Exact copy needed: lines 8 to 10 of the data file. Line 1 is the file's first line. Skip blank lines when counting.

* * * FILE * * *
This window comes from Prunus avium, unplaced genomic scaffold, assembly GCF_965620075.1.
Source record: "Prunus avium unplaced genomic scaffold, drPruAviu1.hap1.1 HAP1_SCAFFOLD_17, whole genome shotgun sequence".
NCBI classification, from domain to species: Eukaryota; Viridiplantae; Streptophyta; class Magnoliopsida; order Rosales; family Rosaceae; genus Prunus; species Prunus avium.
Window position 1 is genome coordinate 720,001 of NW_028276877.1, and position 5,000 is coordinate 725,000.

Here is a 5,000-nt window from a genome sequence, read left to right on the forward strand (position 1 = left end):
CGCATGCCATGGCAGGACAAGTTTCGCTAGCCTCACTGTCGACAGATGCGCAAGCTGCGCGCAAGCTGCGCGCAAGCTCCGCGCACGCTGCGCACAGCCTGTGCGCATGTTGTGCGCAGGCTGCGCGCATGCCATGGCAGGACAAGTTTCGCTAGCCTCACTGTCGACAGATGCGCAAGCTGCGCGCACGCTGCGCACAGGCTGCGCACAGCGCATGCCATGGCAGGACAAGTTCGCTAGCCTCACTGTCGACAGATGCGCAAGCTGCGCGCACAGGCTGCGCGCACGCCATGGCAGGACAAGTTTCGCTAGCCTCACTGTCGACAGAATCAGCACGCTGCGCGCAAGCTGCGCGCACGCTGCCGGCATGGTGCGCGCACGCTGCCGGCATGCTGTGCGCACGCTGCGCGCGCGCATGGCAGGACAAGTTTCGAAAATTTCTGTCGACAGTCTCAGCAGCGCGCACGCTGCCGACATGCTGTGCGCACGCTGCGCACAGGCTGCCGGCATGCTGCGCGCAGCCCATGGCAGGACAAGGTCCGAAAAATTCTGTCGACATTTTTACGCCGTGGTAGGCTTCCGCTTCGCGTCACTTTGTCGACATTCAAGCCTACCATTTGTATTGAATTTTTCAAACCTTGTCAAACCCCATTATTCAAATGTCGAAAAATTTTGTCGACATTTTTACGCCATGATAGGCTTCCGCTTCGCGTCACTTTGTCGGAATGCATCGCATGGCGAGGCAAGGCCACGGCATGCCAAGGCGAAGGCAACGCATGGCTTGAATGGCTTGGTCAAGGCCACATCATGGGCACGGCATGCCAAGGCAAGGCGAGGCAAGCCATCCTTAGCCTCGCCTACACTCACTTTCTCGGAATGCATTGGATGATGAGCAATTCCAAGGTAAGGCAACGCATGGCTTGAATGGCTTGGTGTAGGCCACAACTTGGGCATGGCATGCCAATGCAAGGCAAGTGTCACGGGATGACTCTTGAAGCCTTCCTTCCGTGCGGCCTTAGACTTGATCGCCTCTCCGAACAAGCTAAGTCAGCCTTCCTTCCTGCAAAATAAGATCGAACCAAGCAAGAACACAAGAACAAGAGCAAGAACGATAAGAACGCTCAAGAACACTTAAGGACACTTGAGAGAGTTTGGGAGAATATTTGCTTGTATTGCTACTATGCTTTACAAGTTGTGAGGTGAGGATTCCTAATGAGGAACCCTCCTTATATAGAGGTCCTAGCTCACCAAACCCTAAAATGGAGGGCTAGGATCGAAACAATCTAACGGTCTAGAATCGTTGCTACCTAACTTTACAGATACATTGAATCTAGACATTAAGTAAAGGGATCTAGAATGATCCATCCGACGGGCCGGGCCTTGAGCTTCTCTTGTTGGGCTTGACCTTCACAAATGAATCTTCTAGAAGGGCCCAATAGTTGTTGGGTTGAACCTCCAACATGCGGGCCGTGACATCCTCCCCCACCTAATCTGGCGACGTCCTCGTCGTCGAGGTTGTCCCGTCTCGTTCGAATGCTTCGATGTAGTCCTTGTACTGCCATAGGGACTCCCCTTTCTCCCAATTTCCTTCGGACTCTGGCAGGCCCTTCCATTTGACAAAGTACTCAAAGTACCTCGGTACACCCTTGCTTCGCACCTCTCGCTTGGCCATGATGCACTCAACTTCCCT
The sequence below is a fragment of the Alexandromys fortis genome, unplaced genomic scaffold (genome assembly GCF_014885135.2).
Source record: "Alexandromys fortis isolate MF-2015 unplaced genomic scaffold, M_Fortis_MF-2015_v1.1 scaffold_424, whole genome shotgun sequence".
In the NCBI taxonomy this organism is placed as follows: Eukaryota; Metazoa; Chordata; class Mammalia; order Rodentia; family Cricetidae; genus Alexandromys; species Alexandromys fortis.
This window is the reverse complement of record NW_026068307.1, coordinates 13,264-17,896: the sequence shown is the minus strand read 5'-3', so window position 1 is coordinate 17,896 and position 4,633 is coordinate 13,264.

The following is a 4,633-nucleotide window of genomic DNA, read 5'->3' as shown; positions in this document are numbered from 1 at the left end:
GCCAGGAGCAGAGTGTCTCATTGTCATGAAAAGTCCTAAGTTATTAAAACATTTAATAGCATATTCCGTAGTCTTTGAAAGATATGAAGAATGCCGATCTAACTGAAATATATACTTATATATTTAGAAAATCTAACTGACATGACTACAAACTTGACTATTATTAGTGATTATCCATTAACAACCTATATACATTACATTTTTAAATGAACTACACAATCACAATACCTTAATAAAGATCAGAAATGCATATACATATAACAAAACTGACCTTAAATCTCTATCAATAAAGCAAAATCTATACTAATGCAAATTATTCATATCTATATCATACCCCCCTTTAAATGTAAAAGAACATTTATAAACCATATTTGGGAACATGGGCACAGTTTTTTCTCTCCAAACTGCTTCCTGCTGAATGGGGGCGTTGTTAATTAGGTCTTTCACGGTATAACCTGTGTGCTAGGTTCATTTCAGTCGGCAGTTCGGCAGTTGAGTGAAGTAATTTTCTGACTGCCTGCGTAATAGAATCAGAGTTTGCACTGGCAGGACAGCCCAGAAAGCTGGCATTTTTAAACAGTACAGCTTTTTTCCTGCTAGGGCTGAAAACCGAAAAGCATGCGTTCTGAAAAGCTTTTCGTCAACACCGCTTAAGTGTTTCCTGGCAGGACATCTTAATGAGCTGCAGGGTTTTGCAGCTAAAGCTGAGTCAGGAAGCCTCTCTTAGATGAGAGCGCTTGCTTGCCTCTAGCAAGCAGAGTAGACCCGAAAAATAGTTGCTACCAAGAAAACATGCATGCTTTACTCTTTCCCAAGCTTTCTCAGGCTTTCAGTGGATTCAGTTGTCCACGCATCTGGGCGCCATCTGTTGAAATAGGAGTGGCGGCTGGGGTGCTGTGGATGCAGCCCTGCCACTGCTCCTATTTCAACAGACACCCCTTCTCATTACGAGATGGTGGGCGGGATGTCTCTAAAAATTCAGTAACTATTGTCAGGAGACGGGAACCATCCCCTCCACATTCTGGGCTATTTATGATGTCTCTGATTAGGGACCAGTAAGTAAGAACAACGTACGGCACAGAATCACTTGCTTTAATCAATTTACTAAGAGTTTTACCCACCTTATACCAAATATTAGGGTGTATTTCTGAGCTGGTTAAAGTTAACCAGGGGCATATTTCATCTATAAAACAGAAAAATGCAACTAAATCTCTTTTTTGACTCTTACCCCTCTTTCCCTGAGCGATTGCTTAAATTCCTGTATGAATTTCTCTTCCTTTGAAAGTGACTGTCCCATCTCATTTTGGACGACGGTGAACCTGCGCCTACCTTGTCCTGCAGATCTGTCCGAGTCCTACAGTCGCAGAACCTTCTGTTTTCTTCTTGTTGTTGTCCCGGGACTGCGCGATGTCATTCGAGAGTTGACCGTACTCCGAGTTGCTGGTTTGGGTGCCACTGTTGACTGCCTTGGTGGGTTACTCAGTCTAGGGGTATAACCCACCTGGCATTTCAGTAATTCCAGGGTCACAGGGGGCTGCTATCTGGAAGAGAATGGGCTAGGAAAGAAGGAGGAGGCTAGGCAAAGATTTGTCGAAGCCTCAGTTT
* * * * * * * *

Source record: "Alexandromys fortis isolate MF-2015 unplaced genomic scaffold, M_Fortis_MF-2015_v1.1 scaffold_424, whole genome shotgun sequence".
In the NCBI taxonomy this organism is placed as follows: Eukaryota; Metazoa; Chordata; class Mammalia; order Rodentia; family Cricetidae; genus Alexandromys; species Alexandromys fortis.
This window is the reverse complement of record NW_026068307.1, coordinates 13,264-17,896: the sequence shown is the minus strand read 5'-3', so window position 1 is coordinate 17,896 and position 4,633 is coordinate 13,264.